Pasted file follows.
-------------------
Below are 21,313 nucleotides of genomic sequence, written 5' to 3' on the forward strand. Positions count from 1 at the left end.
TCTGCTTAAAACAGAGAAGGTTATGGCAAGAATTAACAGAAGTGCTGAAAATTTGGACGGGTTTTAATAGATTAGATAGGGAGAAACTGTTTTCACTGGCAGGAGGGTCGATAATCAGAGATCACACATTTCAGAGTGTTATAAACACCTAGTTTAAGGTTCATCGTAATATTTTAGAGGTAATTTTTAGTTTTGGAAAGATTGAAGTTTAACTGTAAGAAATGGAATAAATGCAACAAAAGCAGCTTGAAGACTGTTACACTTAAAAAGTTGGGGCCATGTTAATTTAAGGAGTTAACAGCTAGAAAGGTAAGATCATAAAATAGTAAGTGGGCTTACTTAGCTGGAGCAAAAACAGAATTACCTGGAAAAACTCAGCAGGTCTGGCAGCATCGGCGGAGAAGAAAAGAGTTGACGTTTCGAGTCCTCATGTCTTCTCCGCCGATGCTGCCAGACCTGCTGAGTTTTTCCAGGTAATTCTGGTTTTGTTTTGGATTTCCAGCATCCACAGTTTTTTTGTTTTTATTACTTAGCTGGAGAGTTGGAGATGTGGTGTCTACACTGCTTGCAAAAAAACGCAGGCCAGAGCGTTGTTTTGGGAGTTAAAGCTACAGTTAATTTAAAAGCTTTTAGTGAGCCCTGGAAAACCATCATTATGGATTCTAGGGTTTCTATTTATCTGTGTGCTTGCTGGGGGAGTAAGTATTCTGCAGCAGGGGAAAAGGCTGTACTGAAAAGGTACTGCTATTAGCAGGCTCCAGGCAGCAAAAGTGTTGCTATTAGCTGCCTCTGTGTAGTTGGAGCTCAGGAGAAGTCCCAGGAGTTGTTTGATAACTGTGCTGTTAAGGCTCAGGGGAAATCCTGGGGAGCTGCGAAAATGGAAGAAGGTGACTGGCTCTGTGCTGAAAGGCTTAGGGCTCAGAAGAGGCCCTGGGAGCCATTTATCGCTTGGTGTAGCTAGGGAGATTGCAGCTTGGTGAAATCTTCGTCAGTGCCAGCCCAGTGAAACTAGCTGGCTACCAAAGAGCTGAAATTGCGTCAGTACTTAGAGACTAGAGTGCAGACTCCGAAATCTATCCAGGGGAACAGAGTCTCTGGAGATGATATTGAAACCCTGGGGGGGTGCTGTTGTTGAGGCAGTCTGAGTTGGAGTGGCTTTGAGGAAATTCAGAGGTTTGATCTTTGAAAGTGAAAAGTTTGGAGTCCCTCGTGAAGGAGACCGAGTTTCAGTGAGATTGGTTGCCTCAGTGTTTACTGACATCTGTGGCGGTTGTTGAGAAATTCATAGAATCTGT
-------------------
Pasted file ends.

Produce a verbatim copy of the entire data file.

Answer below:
Below are 21,313 nucleotides of genomic sequence, written 5' to 3' on the forward strand. Positions count from 1 at the left end.
TCTGCTTAAAACAGAGAAGGTTATGGCAAGAATTAACAGAAGTGCTGAAAATTTGGACGGGTTTTAATAGATTAGATAGGGAGAAACTGTTTTCACTGGCAGGAGGGTCGATAATCAGAGATCACACATTTCAGAGTGTTATAAACACCTAGTTTAAGGTTCATCGTAATATTTTAGAGGTAATTTTTAGTTTTGGAAAGATTGAAGTTTAACTGTAAGAAATGGAATAAATGCAACAAAAGCAGCTTGAAGACTGTTACACTTAAAAAGTTGGGGCCATGTTAATTTAAGGAGTTAACAGCTAGAAAGGTAAGATCATAAAATAGTAAGTGGGCTTACTTAGCTGGAGCAAAAACAGAATTACCTGGAAAAACTCAGCAGGTCTGGCAGCATCGGCGGAGAAGAAAAGAGTTGACGTTTCGAGTCCTCATGTCTTCTCCGCCGATGCTGCCAGACCTGCTGAGTTTTTCCAGGTAATTCTGGTTTTGTTTTGGATTTCCAGCATCCACAGTTTTTTTGTTTTTATTACTTAGCTGGAGAGTTGGAGATGTGGTGTCTACACTGCTTGCAAAAAAACGCAGGCCAGAGCGTTGTTTTGGGAGTTAAAGCTACAGTTAATTTAAAAGCTTTTAGTGAGCCCTGGAAAACCATCATTATGGATTCTAGGGTTTCTATTTATCTGTGTGCTTGCTGGGGGAGTAAGTATTCTGCAGCAGGGGAAAAGGCTGTACTGAAAAGGTACTGCTATTAGCAGGCTCCAGGCAGCAAAAGTGTTGCTATTAGCTGCCTCTGTGTAGTTGGAGCTCAGGAGAAGTCCCAGGAGTTGTTTGATAACTGTGCTGTTAAGGCTCAGGGGAAATCCTGGGGAGCTGCGAAAATGGAAGAAGGTGACTGGCTCTGTGCTGAAAGGCTTAGGGCTCAGAAGAGGCCCTGGGAGCCATTTATCGCTTGGTGTAGCTAGGGAGATTGCAGCTTGGTGAAATCTTCGTCAGTGCCAGCCCAGTGAAACTAGCTGGCTACCAAAGAGCTGAAATTGCGTCAGTACTTAGAGACTAGAGTGCAGACTCCGAAATCTATCCAGGGGAACAGAGTCTCTGGAGATGATATTGAAACCCTGGGGGGGTGCTGTTGTTGAGGCAGTCTGAGTTGGAGTGGCTTTGAGGAAATTCAGAGGTTTGATCTTTGAAAGTGAAAAGTTTGGAGTCCCTCGTGAAGGAGACCGAGTTTCAGTGAGATTGGTTGCCTCAGTGTTTACTGACATCTGTGGCGGTTGTTGAGAAATTCATAGAATCTGT